Bank Indonesia cut its projection for credit growth in the nation's banking sector this year from the range of 10 - 11 percent year-on-year (y/y) to 7 - 9 percent (y/y). This downward revision is in line with the central bank's earlier decision to cut its forecast for economic growth from the range of 5.0 - 5.4 percent (y/y) to 4.9 - 5.3 percent (y/y) in 2016. The slightly less rosy outlook is caused by the Indonesian government's decision to cut spending for the remainder of the year, while global economic growth remains subdued.

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  • Indonesian Financial Institutions in Focus: Bank Tabungan Negara

    Indonesian Financial Institutions in Focus: Bank Tabungan Negara

    Indonesian listed financial institution Bank Tabungan Negara should benefit from the government's Housing Loan Liquidity Facility (in Indonesian: Fasilitas Likuiditas Pembiayaan Perumahan, or FLPP), a government-subsidized mortgage program for those low-income citizens who have never bought a house before. This scheme should boost House Ownership Credit (Kredit Pemilikan Rumah, or KPR) in Southeast Asia's largest economy. Good news for Bank Tabungan Negara, which is the market leader in Indonesia's mortgage loans sector.

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  • Financial Update: Bank Indonesia Sees No Need to Alter Interest Rates

    At Bank Indonesia’s Board of Governors’ meeting, convened today (10/07), it was decided to keep the country’s benchmark interest rate (BI rate) at 7.50 percent, and the Lending Facility and Deposit Facility rates held at 7.50 percent and 5.75 percent, respectively. According to the central bank this policy is consistent with efforts to steer inflation back towards the target corridor of 4.5±1 percent in 2014 and 4.0±1 percent in 2015, as well as to reduce the current account deficit to a more sustainable level.

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  • What are the Best Performing Indonesian Stocks so Far in 2014?

    What are the Best Performing Indonesian Stocks so Far in 2014?

    Regarding stock trading on the Indonesia Stock Exchange, investors who focused on property, banking and infrastructure stocks have made the highest profit so far in 2014. Although all sectoral indices that are contained within the benchmark stock index of Indonesia, known as the Jakarta Composite Index (abbreviated IHSG) have shown a good performance, the three aforementioned sectoral indices stand out as the country's top performers. Indonesia's IHSG has risen 16.14 percent between 1 January and 26 May 2014.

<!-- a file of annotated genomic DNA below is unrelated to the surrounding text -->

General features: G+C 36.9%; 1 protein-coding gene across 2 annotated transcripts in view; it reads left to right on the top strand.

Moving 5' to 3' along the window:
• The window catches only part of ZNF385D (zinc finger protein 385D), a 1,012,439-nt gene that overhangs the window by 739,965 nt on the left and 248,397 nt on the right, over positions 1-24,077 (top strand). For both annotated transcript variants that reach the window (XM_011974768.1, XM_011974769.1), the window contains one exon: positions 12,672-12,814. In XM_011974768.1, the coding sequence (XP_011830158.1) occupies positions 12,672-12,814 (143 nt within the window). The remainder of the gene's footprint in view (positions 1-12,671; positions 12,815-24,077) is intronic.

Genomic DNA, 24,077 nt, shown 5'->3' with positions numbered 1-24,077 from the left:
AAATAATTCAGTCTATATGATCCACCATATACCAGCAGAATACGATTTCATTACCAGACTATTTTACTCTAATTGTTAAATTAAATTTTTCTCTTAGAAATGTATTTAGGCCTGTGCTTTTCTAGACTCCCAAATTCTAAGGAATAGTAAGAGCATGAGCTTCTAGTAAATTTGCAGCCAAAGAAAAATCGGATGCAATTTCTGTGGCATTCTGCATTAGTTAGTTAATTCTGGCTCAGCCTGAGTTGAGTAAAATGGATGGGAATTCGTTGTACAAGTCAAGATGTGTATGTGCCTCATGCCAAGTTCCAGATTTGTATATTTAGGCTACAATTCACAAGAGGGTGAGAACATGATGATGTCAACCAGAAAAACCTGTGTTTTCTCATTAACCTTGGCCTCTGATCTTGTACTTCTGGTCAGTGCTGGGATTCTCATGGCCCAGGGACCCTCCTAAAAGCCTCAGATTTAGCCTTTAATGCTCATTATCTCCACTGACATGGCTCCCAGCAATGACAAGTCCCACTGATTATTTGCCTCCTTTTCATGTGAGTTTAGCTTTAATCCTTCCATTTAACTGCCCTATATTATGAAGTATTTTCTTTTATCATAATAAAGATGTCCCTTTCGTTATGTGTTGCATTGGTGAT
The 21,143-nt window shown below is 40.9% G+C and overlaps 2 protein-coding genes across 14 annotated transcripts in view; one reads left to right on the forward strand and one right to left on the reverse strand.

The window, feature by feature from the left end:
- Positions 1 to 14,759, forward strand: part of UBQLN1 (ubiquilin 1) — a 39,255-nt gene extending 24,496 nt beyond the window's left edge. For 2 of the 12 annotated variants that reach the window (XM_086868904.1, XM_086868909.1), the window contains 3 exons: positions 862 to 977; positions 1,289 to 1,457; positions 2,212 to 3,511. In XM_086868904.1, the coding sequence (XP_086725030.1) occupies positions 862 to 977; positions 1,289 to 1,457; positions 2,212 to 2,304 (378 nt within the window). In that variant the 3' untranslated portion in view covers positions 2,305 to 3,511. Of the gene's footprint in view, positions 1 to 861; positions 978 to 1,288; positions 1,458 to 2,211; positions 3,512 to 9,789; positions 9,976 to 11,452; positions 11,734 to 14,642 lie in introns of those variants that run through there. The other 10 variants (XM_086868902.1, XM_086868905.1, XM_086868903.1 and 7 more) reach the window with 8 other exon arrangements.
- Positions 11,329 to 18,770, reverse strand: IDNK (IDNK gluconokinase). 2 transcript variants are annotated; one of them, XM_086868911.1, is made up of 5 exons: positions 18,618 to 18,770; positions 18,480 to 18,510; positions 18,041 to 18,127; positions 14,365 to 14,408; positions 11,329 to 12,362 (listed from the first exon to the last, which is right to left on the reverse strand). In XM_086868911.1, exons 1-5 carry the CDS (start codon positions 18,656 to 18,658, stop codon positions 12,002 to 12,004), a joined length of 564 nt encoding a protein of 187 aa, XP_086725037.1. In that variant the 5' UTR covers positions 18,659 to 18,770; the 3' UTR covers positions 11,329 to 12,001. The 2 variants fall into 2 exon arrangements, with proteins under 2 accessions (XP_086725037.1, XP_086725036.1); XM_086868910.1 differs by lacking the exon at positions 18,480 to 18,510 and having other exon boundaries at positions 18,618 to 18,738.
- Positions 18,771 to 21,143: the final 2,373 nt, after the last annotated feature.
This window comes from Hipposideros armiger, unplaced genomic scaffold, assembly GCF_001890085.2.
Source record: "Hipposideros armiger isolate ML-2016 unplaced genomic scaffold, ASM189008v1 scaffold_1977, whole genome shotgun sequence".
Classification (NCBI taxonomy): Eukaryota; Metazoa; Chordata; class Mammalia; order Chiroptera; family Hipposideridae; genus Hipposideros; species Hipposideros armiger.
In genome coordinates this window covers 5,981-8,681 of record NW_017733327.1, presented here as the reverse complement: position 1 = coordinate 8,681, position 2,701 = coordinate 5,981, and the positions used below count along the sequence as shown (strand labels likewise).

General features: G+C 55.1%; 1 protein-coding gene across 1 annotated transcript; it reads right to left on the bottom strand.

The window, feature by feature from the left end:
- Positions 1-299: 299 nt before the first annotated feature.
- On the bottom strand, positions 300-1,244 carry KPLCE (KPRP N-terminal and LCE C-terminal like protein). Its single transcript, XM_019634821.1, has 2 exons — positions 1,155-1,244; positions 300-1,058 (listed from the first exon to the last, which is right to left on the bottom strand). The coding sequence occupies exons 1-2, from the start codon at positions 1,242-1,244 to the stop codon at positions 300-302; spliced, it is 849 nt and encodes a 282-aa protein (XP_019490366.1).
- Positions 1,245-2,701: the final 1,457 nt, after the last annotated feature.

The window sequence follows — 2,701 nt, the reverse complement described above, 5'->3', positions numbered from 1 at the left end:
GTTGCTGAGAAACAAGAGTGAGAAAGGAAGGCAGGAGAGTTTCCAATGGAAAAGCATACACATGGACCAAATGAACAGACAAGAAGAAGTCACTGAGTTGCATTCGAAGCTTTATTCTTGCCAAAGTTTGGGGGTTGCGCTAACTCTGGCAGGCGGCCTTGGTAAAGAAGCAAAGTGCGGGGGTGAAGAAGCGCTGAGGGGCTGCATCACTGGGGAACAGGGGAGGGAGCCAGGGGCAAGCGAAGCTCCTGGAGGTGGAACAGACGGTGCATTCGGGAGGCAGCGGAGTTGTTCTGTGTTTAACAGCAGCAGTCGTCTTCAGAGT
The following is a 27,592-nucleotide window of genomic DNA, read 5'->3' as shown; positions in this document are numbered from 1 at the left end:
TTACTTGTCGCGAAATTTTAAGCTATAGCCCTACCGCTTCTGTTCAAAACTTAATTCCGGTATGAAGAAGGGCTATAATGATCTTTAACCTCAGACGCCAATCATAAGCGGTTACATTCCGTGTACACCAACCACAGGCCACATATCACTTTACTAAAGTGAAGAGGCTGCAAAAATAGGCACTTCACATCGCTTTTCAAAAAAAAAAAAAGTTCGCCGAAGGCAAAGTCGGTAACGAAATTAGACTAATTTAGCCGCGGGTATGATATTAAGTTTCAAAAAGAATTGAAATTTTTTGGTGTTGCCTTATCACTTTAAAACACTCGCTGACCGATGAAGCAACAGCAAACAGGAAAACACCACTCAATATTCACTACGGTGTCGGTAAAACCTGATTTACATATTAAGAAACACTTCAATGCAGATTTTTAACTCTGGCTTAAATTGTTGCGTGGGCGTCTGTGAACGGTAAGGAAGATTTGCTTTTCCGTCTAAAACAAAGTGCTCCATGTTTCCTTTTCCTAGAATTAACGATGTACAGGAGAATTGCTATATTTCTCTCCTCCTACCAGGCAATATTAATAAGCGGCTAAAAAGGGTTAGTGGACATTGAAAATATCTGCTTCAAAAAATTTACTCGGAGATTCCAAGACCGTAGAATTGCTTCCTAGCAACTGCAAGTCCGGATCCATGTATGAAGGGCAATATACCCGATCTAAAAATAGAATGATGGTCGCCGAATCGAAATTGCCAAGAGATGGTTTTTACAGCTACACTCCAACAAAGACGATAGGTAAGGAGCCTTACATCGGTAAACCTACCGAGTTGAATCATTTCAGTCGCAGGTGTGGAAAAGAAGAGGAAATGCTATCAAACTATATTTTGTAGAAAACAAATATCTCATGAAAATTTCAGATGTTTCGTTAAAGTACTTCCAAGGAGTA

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  • Official Press Release Bank Indonesia: BI Rate Maintained at 7.50%

    Official Press Release Bank Indonesia: BI Rate Maintained at 7.50%

    The central bank of Indonesia (Bank Indonesia) decided at today’s Bank Indonesia Board of Governors’ Meeting, convened on 8 May 2014, to maintain the country's benchmark interest rate (BI rate) at 7.50 percent, with the Lending Facility rate and Deposit Facility rate held at 7.50 percent and 5.75 percent respectively. This policy is consistent with efforts to steer the rate of inflation towards its target corridor of 4.5±1 percent in 2014 and 4.0±1 percent in 2015, as well as to reduce the current account deficit to a more sustainable level.

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  • Indonesia Financial Market Update: Indonesia's Current Account Deficit

    Currently, one of Indonesia's main financial issues (and one which puts serious pressures on the Indonesian rupiah exchange rate) is the country's wide current account deficit. According to data from Statistics Indonesia, Indonesia's current account deficit totaled USD $8.4 billion in the third quarter of 2013. This figure is equivalent to a whopping 3.8 percent of Indonesia's gross domestic product (GDP). Generally, a current account deficit that exceeds 2.5 percent of GDP is considered unsustainable.

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  • Property Sector of Indonesia: Still Rising but Growth Slows Temporarily

    Property Sector of Indonesia: Still Rising but Growth Slows Temporarily

    According to Ferry Salanto, Associate Research Director at Colliers International Indonesia, the weakening rupiah exchange rate against the US dollar in recent months has resulted in an increase of property sales in Indonesia, particularly apartments. Salanto says it is not just an investment for the buyer but also a matter of security. Property is currently a better and safer alternative to the holding of rupiahs. In the third quarter of 2013, property sales increased despite the higher benchmark interest rate and the tightening property credit environment.